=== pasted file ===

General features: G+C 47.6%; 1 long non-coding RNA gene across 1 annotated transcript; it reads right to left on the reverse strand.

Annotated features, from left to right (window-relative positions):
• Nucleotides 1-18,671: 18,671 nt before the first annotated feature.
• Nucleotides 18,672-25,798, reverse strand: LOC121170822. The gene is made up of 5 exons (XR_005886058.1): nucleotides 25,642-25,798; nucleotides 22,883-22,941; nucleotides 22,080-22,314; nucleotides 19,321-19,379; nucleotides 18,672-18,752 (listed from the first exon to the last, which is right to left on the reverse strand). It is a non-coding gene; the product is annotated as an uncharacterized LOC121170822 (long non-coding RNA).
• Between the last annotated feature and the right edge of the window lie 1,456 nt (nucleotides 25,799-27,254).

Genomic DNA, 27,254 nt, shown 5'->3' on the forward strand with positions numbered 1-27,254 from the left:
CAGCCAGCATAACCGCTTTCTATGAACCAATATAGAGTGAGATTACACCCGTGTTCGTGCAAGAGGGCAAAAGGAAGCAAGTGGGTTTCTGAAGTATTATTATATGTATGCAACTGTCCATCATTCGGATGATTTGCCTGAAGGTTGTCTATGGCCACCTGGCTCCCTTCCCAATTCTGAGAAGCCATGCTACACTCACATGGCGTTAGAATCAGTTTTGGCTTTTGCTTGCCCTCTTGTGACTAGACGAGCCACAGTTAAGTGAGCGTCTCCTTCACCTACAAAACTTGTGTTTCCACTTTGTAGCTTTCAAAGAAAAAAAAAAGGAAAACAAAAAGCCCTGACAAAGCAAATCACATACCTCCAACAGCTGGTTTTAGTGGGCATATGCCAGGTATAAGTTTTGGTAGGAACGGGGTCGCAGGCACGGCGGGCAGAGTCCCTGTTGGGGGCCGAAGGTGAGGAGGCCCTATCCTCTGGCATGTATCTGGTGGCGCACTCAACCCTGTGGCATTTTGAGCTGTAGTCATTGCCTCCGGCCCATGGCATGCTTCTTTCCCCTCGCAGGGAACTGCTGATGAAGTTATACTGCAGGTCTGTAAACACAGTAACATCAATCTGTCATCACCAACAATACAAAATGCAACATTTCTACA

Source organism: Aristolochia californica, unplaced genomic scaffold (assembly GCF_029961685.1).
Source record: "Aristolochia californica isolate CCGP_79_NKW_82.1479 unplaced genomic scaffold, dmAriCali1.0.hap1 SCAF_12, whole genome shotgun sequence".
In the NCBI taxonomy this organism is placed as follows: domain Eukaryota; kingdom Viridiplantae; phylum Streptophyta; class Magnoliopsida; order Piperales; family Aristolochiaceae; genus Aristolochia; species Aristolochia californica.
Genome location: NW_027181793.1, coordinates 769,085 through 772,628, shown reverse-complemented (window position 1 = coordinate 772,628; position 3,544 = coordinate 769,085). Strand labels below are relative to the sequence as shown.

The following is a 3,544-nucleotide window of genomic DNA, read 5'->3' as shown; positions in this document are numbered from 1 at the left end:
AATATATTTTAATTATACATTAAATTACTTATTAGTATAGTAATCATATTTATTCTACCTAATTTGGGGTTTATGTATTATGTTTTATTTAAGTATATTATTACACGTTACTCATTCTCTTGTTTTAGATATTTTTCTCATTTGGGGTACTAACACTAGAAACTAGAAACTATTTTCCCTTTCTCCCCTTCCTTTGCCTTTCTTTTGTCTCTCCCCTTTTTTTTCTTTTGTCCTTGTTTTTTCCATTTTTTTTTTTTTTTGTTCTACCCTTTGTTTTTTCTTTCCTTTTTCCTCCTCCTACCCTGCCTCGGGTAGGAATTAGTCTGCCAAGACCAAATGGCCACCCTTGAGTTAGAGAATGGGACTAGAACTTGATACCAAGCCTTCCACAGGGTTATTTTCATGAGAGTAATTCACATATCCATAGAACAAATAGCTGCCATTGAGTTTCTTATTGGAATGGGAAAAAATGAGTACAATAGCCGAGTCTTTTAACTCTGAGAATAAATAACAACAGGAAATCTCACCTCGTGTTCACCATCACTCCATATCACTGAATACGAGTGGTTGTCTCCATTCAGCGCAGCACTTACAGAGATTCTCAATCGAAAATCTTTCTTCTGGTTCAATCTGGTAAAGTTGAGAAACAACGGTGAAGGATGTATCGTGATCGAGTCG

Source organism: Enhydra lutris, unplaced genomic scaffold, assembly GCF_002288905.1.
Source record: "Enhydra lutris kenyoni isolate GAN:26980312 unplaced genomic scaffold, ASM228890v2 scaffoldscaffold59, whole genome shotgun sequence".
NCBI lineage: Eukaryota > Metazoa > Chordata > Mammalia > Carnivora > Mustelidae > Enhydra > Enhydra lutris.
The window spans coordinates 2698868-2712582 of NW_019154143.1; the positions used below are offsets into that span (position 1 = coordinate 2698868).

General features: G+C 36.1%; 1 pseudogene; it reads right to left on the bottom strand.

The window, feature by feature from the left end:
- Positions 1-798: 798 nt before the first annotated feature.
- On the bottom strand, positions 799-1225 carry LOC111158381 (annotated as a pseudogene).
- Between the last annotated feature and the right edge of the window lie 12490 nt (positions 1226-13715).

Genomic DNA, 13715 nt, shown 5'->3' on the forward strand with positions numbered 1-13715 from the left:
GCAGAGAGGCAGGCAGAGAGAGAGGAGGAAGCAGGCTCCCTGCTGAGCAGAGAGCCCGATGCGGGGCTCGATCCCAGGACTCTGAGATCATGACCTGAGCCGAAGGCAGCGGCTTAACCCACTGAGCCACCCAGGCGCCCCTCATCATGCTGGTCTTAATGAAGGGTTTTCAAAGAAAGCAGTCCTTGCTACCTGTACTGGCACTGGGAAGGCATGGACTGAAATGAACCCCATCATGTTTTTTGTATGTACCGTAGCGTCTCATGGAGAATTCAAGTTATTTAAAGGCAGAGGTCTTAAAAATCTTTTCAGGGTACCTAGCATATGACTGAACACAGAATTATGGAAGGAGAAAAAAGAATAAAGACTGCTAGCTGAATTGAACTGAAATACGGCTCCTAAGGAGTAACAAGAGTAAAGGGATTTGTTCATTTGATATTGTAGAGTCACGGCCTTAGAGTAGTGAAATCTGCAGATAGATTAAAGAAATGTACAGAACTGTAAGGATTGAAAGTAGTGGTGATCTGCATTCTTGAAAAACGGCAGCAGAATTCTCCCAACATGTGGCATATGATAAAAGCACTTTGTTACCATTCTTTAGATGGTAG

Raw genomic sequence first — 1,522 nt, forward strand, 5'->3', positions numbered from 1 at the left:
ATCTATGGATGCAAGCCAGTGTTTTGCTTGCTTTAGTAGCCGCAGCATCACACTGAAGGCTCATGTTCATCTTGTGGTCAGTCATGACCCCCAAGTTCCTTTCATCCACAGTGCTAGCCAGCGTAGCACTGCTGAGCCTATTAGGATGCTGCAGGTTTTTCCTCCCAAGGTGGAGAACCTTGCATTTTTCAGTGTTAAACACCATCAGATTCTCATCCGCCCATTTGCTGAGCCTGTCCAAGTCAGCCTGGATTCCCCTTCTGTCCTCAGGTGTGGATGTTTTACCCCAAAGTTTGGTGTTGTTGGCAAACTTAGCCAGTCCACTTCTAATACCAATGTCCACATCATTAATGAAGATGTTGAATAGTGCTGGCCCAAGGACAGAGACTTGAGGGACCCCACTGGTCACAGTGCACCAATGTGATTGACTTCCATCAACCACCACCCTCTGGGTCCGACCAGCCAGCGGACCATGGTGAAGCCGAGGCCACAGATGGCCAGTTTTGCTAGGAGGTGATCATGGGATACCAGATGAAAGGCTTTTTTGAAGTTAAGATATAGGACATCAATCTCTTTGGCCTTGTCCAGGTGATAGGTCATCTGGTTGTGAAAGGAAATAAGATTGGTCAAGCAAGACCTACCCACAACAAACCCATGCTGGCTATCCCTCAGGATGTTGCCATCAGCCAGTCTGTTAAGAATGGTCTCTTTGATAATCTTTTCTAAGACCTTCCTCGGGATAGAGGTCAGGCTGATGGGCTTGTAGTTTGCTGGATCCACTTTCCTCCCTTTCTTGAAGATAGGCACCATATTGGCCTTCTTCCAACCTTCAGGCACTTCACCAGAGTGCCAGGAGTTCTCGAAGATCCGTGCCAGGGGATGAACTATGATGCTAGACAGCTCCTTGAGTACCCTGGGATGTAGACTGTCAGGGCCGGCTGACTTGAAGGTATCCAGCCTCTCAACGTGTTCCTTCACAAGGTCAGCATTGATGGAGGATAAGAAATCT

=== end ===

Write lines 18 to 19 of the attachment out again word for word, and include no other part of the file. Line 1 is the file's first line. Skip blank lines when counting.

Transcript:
General features: G+C 36.1%; 1 pseudogene; it reads right to left on the bottom strand.

The window, feature by feature from the left end: